View Full Version : First roll of film

09-26-2011, 04:04 PM
Well, I picked up a RZ67 a few months back. First one bit the dust on the third shot of the first roll. Sent it in for repair, Not repairable. Got money back and bought a RZ67 II. Shot my first roll of Ilford 3200 yesterday to try it out and cooked it in DD-X for 7 min. Here are the results. I can never win with the DOG!!! Always too dark! I see I need to work on my focusing skills and it doesn't help that I can't keep my daughter sitting still for more than 1.25 nano seconds!! Not really happy with the noise at 3200 but I guess I will need to work on that. Overall, Im happy for the first time shooting.











09-26-2011, 04:09 PM
Coming from the digital world... I'd take THAT noise at 3200 any day!!!

09-26-2011, 04:12 PM
I am coming from the digital world :) Canon 7D is my work horse.. the RZ is my fun and project camera.....

09-26-2011, 04:41 PM
I believe it is called grain. :) BTW, that's rated at 3200 right? I have the same film loaded on my Yashica D but I think I will go with rating it at 1600. Pretty nice results. :)

09-26-2011, 04:47 PM
hahaha, yeah, your right, GRAIN! :) Its not bad but wont work for the reason I got bought the 3200. I will try it at 1600 instead also.

09-26-2011, 06:17 PM
Using auto-exposure? The white wall behind the dog probably fooled it. You really need to meter on the dark dog to get it right.

I love Delta 3200 and it is great at 6x7. I too often prefer it at 1600 but hand held indoors without flash it can be used at 3200 or 6400. DD-X for 7:00 sounds short to me though; I usually develop it for the next time up (e.g. shoot at 1600 and develop for 3200) but I like denser negs than some.

09-26-2011, 06:19 PM
Yeah, I was shooting handheld at anywhere between 1/30th and 1/60th and between f/2.8 and f/5.6.

Charts pointed me to 7 min at 75 degrees so that is what I ran with.. Like I said, first time shooting, first time developing.. With film..

09-26-2011, 07:03 PM
Great for first time! Sorry, don't mean to discourage you, just passing on my experience with Delta 3200.

09-26-2011, 07:21 PM
Nope not at all.... I was actually metering by hand and using a waist level viewer. Dont know HOW i metered it like I did. Oh well, thats the greatness with digital, INSTANT feedback.

Roger Cole
09-26-2011, 07:37 PM
The dog is supposed to be dark, correct? Meter the dog then subtract one stop. That puts him, in zone terms, on Zone IV. That may be lighter than you want but you can print it down. Putting him on zone III, especially with pushed film (which this is - Delta 3200 is about an ISO 1000 film, optimized for pushing) risks putting detail down in the toe or losing it altogether.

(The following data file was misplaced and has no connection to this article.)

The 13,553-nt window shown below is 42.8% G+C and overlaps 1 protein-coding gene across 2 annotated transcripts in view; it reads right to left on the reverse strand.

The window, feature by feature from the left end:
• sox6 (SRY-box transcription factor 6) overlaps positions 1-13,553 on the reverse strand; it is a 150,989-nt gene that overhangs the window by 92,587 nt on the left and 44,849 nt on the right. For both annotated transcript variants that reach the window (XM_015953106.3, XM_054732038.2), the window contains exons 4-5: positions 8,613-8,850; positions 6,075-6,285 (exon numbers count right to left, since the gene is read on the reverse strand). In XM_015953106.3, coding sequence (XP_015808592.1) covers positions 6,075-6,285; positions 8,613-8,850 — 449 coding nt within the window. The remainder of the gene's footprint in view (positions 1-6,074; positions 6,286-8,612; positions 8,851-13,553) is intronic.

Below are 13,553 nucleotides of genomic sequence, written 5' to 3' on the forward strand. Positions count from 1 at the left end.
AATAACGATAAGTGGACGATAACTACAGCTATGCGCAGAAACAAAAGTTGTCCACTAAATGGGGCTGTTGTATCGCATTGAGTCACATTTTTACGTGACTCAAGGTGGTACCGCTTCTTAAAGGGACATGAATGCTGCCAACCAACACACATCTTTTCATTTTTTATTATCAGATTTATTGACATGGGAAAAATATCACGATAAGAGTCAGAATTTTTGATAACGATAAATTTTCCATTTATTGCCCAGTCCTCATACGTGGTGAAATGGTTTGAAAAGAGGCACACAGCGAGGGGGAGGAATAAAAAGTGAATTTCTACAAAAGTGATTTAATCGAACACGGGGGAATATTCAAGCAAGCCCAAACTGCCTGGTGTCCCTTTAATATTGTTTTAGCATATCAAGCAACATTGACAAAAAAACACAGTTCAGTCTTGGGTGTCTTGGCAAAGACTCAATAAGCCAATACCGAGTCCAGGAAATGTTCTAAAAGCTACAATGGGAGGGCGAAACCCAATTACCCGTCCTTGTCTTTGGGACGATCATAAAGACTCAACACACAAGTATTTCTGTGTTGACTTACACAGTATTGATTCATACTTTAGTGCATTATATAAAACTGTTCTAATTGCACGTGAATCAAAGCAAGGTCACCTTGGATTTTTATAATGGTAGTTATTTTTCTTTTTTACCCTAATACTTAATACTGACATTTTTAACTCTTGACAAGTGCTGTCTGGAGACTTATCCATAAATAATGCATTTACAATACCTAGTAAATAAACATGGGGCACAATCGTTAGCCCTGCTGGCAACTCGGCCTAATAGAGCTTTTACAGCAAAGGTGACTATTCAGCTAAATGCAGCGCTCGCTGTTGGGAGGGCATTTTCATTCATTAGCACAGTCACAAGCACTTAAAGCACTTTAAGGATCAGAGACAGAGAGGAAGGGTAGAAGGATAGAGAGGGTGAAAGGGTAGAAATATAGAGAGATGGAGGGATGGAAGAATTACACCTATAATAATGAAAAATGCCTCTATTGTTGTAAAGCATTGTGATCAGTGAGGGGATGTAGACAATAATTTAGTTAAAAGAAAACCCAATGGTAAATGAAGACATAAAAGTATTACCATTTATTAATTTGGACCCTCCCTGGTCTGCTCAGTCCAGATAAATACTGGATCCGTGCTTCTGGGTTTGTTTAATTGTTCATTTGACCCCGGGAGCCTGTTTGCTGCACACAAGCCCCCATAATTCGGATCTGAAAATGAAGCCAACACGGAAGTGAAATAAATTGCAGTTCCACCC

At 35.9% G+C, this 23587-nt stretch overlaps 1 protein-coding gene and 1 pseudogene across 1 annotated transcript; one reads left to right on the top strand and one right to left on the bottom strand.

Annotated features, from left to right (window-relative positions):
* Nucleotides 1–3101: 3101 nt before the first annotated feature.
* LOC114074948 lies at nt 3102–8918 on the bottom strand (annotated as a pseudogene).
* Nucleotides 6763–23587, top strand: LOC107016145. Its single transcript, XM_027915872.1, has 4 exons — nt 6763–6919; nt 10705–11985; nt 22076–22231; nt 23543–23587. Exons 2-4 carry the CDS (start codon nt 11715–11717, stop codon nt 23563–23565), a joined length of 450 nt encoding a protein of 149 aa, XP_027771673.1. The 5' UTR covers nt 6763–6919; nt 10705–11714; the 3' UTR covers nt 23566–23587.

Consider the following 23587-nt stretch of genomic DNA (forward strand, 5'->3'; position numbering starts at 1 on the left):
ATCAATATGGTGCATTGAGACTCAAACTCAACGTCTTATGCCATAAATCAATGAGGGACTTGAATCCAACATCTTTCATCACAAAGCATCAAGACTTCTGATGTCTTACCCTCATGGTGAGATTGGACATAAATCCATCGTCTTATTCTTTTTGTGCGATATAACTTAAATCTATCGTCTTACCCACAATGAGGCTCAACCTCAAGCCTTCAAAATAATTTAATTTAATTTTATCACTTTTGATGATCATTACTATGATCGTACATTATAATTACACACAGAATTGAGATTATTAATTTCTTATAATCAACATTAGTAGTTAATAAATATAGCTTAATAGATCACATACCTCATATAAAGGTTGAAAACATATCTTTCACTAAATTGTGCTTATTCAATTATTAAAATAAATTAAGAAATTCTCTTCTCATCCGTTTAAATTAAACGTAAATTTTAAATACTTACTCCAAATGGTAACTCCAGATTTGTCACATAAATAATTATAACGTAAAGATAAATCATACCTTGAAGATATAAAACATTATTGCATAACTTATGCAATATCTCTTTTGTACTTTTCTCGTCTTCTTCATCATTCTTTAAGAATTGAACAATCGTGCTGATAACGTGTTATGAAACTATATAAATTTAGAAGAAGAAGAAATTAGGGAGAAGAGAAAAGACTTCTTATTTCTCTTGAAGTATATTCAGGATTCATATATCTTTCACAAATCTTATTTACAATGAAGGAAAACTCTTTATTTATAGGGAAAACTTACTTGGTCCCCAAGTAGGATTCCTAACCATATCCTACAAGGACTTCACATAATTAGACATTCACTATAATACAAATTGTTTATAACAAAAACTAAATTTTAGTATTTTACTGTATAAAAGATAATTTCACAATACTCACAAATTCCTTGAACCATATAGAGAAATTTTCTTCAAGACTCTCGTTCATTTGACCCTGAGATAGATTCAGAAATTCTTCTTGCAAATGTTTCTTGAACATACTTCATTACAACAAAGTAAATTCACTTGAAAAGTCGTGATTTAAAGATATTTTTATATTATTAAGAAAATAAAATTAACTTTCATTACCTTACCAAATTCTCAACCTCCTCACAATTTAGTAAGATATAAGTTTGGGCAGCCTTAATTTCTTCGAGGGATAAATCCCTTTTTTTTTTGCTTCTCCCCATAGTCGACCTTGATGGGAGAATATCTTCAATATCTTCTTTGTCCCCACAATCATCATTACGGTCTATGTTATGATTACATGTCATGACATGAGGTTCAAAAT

I like 3200 a lot. I always develop for the Ilford recommendations for one stop faster. That is, when I shoot it at 3200, which is most of the time, I develop per their recommendations for 6400. I do the same thing with Kodak's recommendation for TMZ. (Wish Kodak made TMZ in 120.)

If 1600 will do though, I use Tri-X in Diafine. Much finer grain and overall better tonality in my experience than TMZ or Delta 3200. Well, I actually rate it at 1250 now but I won't quibble over 1/3 of a stop.

Roger Cole
09-26-2011, 07:41 PM
Yeah, I was shooting handheld at anywhere between 1/30th and 1/60th and between f/2.8 and f/5.6.

Charts pointed me to 7 min at 75 degrees so that is what I ran with.. Like I said, first time shooting, first time developing.. With film..

Honestly, while I like Delta 3200 a lot and using it isn't rocket science, I'd try a more general use film for first experiences. Try Tri-X or HP5 at 400 in a standard developer. DD-X should be fine since you have it (I've never used it so can't really say much about it, but I do like T-Max and T-Max RS a lot and I believe they are similar.) The "noise" will be much improved, as will the tonality.

I'm a 99% dyed in the wool film devotee most of the time, but the one area where I admit film just can't really compare to digital is in handheld low light shooting. The sensitivity just isn't there. You can get usable results in pretty dim light, and a "film look" of grain and higher contrast, rich midtones and highlights with deep dark detail less shadows pretty easily and that can be appealing, but if it's "normal quality" you're really after in low light hand held, film isn't up to digital. It shines in other areas.

09-26-2011, 11:49 PM
Very tough with the low contrast on fur. But your results look awesome.

09-26-2011, 11:51 PM
You did excellent! Keep it up!

Jeff Kubach
09-26-2011, 11:54 PM
Looks great none the less!


09-27-2011, 07:19 AM
Well, im making a trip up to Cleveland tomorrow for the weekend and if I have room in the car after the kid, guns, fishing poles, and my digital bag, I might pack the RZ too for some night time city scape shots.